The Amazon River basin’s most infamous bloodsuckers might not be all drama and gore in any case. New findings recommend that some candiru—the vampire fish—might have a extra benign relationship with their host fishes, utilizing the hosts’ our bodies as transportation or safety from predators.
Candiru fish have a little bit of a fame. The tiny, wormy, practically clear catfish slide via murky Amazonian waters, wriggling their slender heads into the gills of a lot bigger fish. There, they latch on with robust enamel and guzzle blood like some form of tick/glass noodle hybrid. The fish are maybe most notorious for tales during which they’re drawn to the urine of individuals peeing within the river and swim up their urethras, turning into horrifically embedded. (Arduous proof for this nightmare is more than a little dubious, and candiru don’t actually yearn for our pee.)
However the 9 or so species of candiru (subfamily Vandelliinae) are definitely vampires, fantastically tailored to sipping off their neighbors’ circulatory techniques. So when researchers found candiru being decidedly extra Mr. Rogers than Depend Dracula, it got here as a shock.
In April 2019, Chiara Lubich—an ichthyologist on the Federal College of Amazonas in Manaus, Brazil—and colleagues have been surveying and gathering fish species within the Rio Negro, a serious tributary river of the Amazon. Because the group was eradicating and measuring fish caught of their nets, they noticed one thing peculiar clinging to the perimeters of a species of thorny catfish (Doras phlyzakion). A number of inch-long candiru—later recognized within the genus Paracanthopoma—studded the trout-sized catfish’s armored flanks, an odd location for a parasite that sometimes makes a beeline for the susceptible gills. The group discovered extra: 9 thorny catfish in whole, with a dozen candiru caught on.
The researchers introduced the candiru into the lab and checked out their abdomen contents with a microscope, questioning if the parasites have been feeding on the bigger catfish from the perimeters of their our bodies. However they discovered a complete lot of nothing. No blood, pores and skin, flesh, or mucus.
The findings—published in the journal Acta Ichthyologica et Piscatoria—recommend that the candiru might haven’t been feeding in any respect, simply hanging on like remoras on a shark.
“Apparently, [the candiru] hook up and journey with the host for causes aside from meals,” says Lubich.
Such a benign interplay between candiru and bigger fish might imply the wee vampires have a extra different and complicated relationship with hosts than beforehand appreciated, they usually are probably deriving some key profit past simply catfish-on-catfish cuddles.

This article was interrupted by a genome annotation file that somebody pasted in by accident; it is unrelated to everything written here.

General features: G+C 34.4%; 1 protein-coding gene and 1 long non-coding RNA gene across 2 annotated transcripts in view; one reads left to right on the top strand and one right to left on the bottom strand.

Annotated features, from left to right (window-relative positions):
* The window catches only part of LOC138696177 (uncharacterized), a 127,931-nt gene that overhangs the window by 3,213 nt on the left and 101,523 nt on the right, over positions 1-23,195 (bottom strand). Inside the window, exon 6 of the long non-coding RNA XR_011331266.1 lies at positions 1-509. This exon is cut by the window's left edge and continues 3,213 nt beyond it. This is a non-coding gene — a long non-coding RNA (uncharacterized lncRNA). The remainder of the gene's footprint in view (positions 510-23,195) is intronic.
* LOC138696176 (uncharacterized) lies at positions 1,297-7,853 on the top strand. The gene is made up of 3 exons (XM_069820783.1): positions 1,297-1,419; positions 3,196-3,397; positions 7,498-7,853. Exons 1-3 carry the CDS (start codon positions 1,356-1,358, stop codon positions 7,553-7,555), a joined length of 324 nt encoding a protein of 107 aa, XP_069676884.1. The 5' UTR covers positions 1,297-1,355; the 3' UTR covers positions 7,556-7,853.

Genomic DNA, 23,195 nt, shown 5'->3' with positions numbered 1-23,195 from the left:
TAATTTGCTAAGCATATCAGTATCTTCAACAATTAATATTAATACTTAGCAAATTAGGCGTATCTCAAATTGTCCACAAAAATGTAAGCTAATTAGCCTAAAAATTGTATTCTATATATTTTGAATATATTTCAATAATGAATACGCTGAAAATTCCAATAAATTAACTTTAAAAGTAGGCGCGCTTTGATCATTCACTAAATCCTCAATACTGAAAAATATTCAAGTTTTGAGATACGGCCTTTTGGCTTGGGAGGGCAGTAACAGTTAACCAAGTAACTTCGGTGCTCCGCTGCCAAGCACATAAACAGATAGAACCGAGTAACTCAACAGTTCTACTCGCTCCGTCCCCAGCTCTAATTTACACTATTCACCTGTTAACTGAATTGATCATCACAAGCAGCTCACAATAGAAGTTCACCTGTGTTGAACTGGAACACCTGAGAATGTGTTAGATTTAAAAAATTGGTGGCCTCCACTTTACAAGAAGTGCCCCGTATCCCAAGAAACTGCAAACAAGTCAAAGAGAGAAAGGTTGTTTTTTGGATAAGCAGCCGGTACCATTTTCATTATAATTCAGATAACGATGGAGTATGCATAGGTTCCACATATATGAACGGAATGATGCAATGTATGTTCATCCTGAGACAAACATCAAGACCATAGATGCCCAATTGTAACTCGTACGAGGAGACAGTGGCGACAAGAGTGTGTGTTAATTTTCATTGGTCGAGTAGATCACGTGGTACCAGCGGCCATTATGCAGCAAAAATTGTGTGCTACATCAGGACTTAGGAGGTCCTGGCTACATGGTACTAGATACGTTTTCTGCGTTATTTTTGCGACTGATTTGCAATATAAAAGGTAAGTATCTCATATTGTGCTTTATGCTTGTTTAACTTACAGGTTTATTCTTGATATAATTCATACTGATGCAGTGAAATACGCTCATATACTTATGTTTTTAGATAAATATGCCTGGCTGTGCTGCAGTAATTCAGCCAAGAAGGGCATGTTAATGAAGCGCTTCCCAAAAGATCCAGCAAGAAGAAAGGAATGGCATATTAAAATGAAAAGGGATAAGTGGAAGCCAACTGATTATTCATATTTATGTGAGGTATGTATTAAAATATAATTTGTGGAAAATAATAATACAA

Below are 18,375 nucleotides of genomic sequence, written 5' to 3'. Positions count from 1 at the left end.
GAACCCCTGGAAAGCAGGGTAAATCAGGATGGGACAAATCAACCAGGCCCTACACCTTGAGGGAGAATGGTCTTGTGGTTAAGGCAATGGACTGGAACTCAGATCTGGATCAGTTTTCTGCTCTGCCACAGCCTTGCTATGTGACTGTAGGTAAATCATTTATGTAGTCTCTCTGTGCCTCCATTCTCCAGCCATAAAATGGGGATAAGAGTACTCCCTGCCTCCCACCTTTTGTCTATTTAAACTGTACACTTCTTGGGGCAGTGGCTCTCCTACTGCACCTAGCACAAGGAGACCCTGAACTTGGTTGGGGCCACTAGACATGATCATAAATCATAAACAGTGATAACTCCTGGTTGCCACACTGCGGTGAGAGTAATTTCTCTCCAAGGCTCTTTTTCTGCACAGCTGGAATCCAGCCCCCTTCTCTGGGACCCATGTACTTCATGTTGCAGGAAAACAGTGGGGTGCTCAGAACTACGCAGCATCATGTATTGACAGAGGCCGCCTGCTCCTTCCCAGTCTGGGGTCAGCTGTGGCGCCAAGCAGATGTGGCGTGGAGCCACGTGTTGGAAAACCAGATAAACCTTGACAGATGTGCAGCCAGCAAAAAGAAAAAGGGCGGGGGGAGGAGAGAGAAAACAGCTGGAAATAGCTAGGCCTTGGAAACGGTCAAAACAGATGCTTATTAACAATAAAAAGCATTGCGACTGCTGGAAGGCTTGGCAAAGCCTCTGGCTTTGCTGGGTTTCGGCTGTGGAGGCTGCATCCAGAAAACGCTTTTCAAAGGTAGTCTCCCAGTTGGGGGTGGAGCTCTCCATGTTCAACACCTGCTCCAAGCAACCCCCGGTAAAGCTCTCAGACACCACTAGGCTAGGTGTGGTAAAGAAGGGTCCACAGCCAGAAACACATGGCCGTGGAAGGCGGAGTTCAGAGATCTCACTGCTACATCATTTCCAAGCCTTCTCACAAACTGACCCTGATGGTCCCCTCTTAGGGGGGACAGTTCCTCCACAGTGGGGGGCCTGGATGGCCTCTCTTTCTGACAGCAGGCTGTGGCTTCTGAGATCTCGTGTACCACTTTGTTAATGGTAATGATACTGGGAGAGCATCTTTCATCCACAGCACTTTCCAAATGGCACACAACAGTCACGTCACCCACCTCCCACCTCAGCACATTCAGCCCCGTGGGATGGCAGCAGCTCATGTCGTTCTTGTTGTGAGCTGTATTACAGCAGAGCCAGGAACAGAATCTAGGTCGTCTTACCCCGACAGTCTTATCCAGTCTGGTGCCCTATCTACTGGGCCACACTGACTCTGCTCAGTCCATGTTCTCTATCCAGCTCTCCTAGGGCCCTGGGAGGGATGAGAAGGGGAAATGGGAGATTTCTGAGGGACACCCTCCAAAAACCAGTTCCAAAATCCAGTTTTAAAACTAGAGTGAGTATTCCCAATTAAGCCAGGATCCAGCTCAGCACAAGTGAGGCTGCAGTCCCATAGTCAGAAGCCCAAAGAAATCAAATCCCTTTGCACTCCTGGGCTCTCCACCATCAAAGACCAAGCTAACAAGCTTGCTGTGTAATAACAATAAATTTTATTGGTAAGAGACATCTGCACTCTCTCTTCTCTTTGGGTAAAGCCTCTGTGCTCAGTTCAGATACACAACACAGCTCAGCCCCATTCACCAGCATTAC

The candiru could also be exploiting their hosts’ measurement and robust swimming skills, utilizing their our bodies as taxis to journey distances within the river that may be unattainable in the event that they tried to swim solo. Additionally, since candiru are a bit see-through, being pressed up towards a much bigger fish’s physique might make it tougher for predators to identify them.
Larry Web page, an ichthyologist on the Florida Museum of Pure Historical past in Gainesville not concerned with this analysis, is intrigued by the concept that the candiru are utilizing greater fish as transportation.
“It appears to me to be a believable clarification,” mentioned Web page, stating that Lubich’s group didn’t essentially rule out the chance that the candiru do typically feed on the host’s pores and skin. “But it surely appears probably that they’re utilizing the bigger fish to maneuver lengthy distances, or maybe they’re doing each: feeding and hitching a trip.”
There could also be “marked variation” within the consuming habits of the candiru subfamily, mentioned Lubich, of which Paracanthopoma is however one half. Some species have been discovered with their heads buried in a bunch’s stomach cavity. Others seem to additionally eat scales, mucus, and even a little bit of their host’s flesh. Paracanthopoma itself has the longest and strongest snout amongst candiru, mentioned Lubich, which—together with gripping enamel—might assist it grasp the perimeters of bigger fish.
Lubich factors out, nonetheless, that it’s doable the clinging could also be associated to how the thorny catfish have been caught. The fish have been caught within the web for hours earlier than the group might retrieve them. Candiru can sense when a bunch is injured or in any other case indisposed and reap the benefits of the scenario, defined Lubich.
Regardless of the case, it’s clear that there’s extra to the biology of those unusual little parasites than simply bloodthirsty deviousness.
“I consider that a lot stays to be answered and recognized about this relationship, not solely with thorny catfish, however the relationship between vampire fish and different species that we now have not but encountered and haven’t been reported on,” mentioned Lubich.